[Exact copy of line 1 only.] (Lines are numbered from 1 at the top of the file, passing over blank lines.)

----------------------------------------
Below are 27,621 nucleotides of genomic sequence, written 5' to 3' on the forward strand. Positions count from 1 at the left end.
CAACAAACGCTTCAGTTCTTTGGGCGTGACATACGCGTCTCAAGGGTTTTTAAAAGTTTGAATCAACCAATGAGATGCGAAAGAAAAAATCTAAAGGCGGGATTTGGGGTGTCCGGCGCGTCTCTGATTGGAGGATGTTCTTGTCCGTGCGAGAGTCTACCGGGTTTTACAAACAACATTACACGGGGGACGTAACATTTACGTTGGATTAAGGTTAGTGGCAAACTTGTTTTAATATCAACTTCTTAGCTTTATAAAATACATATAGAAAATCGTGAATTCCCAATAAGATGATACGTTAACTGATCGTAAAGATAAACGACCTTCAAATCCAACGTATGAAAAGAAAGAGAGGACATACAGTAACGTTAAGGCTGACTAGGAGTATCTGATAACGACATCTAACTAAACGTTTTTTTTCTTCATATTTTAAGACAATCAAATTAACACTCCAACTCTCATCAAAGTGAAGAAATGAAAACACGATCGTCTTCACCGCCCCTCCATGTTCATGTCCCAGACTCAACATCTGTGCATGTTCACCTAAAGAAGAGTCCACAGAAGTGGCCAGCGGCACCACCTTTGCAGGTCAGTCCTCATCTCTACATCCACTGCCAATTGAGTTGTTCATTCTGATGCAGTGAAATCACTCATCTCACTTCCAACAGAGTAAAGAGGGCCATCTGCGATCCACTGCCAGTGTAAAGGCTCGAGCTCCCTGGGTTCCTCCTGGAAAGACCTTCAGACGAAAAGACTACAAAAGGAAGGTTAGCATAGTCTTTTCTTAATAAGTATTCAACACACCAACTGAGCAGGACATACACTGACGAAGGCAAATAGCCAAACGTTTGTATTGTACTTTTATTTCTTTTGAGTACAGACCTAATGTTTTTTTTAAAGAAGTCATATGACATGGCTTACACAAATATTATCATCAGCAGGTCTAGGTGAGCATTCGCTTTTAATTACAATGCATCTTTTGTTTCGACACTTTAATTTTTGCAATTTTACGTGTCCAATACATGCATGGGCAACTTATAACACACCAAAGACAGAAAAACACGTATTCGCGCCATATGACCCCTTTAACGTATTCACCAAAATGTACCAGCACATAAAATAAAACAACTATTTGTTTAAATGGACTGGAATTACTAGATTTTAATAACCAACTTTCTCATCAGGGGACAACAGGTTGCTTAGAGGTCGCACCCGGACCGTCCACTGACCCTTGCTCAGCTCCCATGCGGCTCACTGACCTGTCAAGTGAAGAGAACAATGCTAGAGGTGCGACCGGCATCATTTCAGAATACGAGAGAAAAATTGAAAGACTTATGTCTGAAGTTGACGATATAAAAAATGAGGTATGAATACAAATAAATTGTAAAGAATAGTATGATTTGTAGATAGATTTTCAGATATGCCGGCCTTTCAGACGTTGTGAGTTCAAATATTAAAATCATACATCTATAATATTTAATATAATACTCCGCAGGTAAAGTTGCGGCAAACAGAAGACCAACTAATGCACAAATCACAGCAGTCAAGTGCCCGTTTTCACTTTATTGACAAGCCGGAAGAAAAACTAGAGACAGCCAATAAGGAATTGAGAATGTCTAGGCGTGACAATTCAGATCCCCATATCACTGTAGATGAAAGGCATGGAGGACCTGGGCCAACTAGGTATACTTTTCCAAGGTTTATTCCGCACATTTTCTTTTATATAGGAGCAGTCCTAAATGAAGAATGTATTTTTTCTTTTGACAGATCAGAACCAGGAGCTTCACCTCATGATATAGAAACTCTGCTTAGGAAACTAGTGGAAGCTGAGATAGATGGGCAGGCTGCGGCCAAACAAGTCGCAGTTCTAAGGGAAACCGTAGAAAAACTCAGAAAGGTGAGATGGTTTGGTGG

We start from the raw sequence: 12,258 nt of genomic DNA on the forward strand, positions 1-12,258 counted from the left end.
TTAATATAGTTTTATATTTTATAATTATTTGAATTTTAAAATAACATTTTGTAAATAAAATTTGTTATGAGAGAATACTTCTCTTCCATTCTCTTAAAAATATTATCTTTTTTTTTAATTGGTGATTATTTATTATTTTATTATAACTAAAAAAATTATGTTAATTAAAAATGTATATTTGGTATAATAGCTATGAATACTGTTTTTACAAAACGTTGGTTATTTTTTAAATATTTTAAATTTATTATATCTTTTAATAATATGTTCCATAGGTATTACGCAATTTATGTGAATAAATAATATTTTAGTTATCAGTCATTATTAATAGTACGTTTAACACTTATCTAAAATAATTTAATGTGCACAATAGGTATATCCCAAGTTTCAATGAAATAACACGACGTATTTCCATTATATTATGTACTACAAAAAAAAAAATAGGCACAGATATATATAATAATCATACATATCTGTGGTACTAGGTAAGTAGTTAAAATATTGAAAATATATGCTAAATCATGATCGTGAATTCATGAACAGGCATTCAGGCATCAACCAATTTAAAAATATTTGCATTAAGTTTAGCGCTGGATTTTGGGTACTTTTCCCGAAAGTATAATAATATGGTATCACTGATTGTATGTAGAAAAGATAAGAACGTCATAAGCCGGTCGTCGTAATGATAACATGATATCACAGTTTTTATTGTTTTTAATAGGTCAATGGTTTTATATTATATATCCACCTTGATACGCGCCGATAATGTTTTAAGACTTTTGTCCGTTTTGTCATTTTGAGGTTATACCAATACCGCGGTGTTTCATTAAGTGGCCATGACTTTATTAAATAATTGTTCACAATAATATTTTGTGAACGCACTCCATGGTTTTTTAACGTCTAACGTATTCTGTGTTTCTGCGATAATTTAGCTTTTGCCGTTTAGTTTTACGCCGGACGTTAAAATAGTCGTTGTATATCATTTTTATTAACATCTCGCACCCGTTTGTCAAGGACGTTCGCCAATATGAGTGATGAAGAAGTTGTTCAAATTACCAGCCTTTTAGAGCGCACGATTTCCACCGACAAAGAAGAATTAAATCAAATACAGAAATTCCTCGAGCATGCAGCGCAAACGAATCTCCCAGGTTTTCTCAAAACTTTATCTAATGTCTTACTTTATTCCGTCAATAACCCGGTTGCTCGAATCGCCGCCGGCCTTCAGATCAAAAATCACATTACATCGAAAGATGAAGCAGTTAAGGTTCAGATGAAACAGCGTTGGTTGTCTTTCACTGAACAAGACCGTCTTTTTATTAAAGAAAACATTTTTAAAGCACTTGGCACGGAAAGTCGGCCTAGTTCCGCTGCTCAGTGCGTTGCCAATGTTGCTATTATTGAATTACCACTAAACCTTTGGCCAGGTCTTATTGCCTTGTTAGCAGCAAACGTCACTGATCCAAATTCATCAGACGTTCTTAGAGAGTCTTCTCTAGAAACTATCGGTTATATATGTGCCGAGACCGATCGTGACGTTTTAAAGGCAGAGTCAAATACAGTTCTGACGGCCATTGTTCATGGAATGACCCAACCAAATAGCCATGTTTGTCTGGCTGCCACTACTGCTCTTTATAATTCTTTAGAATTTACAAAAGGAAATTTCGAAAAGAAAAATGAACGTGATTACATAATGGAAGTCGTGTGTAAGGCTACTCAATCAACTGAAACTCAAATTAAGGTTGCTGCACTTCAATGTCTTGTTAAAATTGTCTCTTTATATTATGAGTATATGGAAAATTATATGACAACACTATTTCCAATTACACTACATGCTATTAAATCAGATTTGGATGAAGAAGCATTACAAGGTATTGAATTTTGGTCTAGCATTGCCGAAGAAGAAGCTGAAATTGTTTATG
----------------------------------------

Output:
Below are 27,621 nucleotides of genomic sequence, written 5' to 3' on the forward strand. Positions count from 1 at the left end.